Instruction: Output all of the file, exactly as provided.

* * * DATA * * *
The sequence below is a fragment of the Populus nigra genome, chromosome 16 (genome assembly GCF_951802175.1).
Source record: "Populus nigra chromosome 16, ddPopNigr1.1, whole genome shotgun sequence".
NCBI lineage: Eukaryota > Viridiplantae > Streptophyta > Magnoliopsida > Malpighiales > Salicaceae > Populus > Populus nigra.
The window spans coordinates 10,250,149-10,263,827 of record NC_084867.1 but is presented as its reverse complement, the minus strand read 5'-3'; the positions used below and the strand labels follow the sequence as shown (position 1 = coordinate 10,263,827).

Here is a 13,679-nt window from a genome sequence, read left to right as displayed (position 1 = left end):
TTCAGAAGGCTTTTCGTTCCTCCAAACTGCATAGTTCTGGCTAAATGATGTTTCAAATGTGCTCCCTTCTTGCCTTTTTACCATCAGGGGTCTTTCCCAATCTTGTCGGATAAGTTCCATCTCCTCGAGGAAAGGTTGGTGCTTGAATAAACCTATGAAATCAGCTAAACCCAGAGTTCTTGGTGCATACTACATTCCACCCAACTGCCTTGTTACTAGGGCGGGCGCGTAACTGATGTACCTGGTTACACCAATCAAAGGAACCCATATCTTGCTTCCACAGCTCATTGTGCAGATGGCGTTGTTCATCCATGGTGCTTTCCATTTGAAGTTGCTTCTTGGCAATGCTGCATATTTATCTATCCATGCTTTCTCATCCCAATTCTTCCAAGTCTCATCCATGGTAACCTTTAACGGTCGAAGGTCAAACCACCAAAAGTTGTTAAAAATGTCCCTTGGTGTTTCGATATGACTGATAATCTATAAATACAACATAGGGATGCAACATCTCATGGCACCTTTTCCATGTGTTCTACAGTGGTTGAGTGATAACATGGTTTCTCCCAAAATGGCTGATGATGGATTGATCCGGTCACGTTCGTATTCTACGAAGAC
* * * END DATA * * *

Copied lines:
The sequence below is a fragment of the Populus nigra genome, chromosome 16 (genome assembly GCF_951802175.1).
Source record: "Populus nigra chromosome 16, ddPopNigr1.1, whole genome shotgun sequence".
NCBI lineage: Eukaryota > Viridiplantae > Streptophyta > Magnoliopsida > Malpighiales > Salicaceae > Populus > Populus nigra.
The window spans coordinates 10,250,149-10,263,827 of record NC_084867.1 but is presented as its reverse complement, the minus strand read 5'-3'; the positions used below and the strand labels follow the sequence as shown (position 1 = coordinate 10,263,827).

Here is a 13,679-nt window from a genome sequence, read left to right as displayed (position 1 = left end):
TTCAGAAGGCTTTTCGTTCCTCCAAACTGCATAGTTCTGGCTAAATGATGTTTCAAATGTGCTCCCTTCTTGCCTTTTTACCATCAGGGGTCTTTCCCAATCTTGTCGGATAAGTTCCATCTCCTCGAGGAAAGGTTGGTGCTTGAATAAACCTATGAAATCAGCTAAACCCAGAGTTCTTGGTGCATACTACATTCCACCCAACTGCCTTGTTACTAGGGCGGGCGCGTAACTGATGTACCTGGTTACACCAATCAAAGGAACCCATATCTTGCTTCCACAGCTCATTGTGCAGATGGCGTTGTTCATCCATGGTGCTTTCCATTTGAAGTTGCTTCTTGGCAATGCTGCATATTTATCTATCCATGCTTTCTCATCCCAATTCTTCCAAGTCTCATCCATGGTAACCTTTAACGGTCGAAGGTCAAACCACCAAAAGTTGTTAAAAATGTCCCTTGGTGTTTCGATATGACTGATAATCTATAAATACAACATAGGGATGCAACATCTCATGGCACCTTTTCCATGTGTTCTACAGTGGTTGAGTGATAACATGGTTTCTCCCAAAATGGCTGATGATGGATTGATCCGGTCACGTTCGTATTCTACGAAGAC